That's the bad news. Or anyway, hard to hear. You can't be a Christian and conform to the spirit of the world, and Benedict very simply re-presents the Faith to his fellow German clergy -- to "Christian" unbelievers-- and shows how this has been the answer all along. He returns us to the Eucharist, to Jesus. 

Which brings me to the second thing that's heartening about this letter.  Heartening not because it is new -- this letter hits all the Benedict-an themes--but because it is true. If the first part of the letter is for clergy, the latter portion is really for us "little ones," the simple people of Faith who love Jesus and his Bride, the Church, but don't know how to remain united to such corruption, when so many hierarchs obviously do not have our good in view.  

How and why ought we to stay?  First of all, because there isn't anything else. 
What must be done? Perhaps we should create another Church for things to work out? Well, that experiment has already been undertaken and has already failed. 
But really the answer is Jesus. It's not as if he hid the mystery of the Church from us: 
Jesus Himself compared the Church to a fishing net in which good and bad fish are ultimately separated by God Himself. There is also the parable of the Church as a field on which the good grain that God Himself has sown grows, but also the weeds that "an enemy" secretly sown onto it. Indeed, the weeds in God's field, the Church, are excessively visible, and the evil fish in the net also show their strength. Nevertheless, the field is still God's field and the net is God's fishing net. And at all times, there are not only the weeds and the evil fish, but also the crops of God and the good fish. To proclaim both with emphasis is not a false form of apologetics, but a necessary service to the Truth.
If Benedict is earlier subtle about where the devil might be at work, in the final portion of his letter he addresses the demonic directly.  Satan is the great Accuser. He tempts us to sin and then turns around and throws our sins in our faces, making it seem as if there's no good in the world  (I've been thinking about Satan as Accuser a lot lately, in connection with the internet's daily "two minute hates," but that can wait another post, perhaps). Riffing on a passage from Revelation, the Pope Emeritus writes,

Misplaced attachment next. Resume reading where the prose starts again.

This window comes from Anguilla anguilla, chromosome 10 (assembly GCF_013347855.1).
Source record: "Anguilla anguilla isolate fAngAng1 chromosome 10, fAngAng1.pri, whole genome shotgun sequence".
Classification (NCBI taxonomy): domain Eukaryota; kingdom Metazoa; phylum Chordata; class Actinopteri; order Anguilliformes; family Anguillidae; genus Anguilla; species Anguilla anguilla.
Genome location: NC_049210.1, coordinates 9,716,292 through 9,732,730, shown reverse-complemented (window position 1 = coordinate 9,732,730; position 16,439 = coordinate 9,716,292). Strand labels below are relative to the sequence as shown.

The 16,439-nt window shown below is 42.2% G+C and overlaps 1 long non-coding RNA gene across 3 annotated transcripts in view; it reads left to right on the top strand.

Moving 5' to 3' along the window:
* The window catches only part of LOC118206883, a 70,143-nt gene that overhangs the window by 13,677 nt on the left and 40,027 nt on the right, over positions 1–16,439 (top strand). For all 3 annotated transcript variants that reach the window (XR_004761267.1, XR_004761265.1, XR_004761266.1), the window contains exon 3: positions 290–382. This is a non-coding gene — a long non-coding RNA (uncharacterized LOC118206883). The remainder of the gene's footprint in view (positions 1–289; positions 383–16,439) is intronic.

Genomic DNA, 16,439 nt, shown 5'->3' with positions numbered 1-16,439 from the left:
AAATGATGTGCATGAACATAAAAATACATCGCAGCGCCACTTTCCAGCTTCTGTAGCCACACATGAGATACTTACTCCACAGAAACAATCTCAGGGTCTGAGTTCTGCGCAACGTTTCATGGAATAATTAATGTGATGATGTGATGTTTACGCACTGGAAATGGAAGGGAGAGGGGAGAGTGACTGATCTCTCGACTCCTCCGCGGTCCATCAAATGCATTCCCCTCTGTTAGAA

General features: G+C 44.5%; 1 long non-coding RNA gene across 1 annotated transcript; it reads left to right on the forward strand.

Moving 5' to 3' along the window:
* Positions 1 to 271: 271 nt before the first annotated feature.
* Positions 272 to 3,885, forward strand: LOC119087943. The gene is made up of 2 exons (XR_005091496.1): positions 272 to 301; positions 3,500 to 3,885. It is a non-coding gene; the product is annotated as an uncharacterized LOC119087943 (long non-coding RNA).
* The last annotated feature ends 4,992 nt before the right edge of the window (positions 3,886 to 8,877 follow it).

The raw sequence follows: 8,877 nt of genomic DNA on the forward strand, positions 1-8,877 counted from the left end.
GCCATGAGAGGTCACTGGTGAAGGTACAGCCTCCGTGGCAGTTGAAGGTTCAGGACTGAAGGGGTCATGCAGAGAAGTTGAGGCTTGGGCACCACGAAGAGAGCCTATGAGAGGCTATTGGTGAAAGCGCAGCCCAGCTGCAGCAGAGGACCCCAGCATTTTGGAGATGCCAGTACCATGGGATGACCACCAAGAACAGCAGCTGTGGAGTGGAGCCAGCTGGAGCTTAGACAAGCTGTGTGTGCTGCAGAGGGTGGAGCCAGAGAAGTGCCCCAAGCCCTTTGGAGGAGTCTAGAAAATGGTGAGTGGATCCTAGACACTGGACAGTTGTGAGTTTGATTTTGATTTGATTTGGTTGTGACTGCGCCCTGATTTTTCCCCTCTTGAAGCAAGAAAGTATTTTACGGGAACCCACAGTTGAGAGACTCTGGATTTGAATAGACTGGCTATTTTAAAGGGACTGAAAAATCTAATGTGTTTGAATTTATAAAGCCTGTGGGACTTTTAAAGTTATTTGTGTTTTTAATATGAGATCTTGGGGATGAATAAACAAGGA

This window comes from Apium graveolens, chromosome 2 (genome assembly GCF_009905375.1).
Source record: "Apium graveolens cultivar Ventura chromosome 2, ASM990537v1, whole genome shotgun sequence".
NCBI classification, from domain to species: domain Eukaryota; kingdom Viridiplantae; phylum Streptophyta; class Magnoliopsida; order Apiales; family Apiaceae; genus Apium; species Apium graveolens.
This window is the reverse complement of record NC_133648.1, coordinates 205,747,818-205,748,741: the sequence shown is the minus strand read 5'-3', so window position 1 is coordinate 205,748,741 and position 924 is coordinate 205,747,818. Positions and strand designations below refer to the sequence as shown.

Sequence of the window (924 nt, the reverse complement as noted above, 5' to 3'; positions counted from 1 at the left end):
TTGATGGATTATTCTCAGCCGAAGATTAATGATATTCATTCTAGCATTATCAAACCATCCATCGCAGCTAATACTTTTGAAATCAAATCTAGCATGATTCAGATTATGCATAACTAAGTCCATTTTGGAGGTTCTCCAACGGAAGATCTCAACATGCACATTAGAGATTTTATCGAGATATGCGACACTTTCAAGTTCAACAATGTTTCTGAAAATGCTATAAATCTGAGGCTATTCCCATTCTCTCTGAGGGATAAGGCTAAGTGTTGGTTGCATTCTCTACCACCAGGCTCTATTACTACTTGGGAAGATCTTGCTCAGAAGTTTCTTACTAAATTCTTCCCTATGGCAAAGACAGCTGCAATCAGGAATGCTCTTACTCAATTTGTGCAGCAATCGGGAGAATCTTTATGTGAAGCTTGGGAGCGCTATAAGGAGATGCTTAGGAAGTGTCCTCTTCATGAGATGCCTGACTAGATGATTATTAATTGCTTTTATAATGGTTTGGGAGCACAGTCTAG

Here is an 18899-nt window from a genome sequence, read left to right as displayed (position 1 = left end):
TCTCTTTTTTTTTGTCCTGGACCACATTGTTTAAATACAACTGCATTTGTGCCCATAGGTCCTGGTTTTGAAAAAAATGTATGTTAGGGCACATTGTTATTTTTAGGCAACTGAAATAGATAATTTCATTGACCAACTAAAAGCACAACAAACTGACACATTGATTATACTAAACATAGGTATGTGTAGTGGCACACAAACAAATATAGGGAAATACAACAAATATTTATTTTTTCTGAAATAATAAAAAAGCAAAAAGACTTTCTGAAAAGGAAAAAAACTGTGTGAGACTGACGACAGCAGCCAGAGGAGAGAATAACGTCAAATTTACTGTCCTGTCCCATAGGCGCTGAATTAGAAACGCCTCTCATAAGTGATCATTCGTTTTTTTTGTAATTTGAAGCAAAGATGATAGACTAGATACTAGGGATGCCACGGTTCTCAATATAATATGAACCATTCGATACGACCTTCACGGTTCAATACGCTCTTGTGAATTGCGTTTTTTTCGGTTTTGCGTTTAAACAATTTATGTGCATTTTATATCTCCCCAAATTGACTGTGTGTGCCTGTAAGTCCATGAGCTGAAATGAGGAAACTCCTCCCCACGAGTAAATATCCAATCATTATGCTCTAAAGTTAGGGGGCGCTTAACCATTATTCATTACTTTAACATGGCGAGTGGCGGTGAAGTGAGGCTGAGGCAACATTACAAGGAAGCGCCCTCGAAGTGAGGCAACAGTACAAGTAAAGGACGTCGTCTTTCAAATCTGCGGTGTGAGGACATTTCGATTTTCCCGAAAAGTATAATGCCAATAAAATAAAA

The devil is identified as the accuser who accuses our brothers before God day and night (Revelation 12:10). St. John’s Apocalypse thus takes up a thought from the center of the framing narrative in the Book of Job (Job 1 and 2, 10; 42:7-16). In that book, the devil sought to talk down the righteousness of Job before God as being merely external. And exactly this is what the Apocalypse has to say: The devil wants to prove that there are no righteous people; that all righteousness of people is only displayed on the outside.

Satan's purpose in suborning and then revealing sin is to attack God. See how evil are the works of men? If God permits these things, He is not good. You should leave. 

But these are lies. God is good, and there are righteous men --among the common folk, and also among the clergy and hierarchs. An important work of Faith in our time is to open our eyes and find them, and to create what Benedict calls "habitats of Faith" where innocence and goodness can thrive. 
It is very important to oppose the lies and half-truths of the devil with the whole truth: Yes, there is sin in the Church and evil. But even today there is the Holy Church, which is indestructible. Today there are many people who humbly believe, suffer and love, in whom the real God, the loving God, shows Himself to us. Today God also has His witnesses (martyres) in the world. We just have to be vigilant in order to see and hear them. 
In fact, it is the deadly sin of sloth, or acedia, to be unwilling to do this.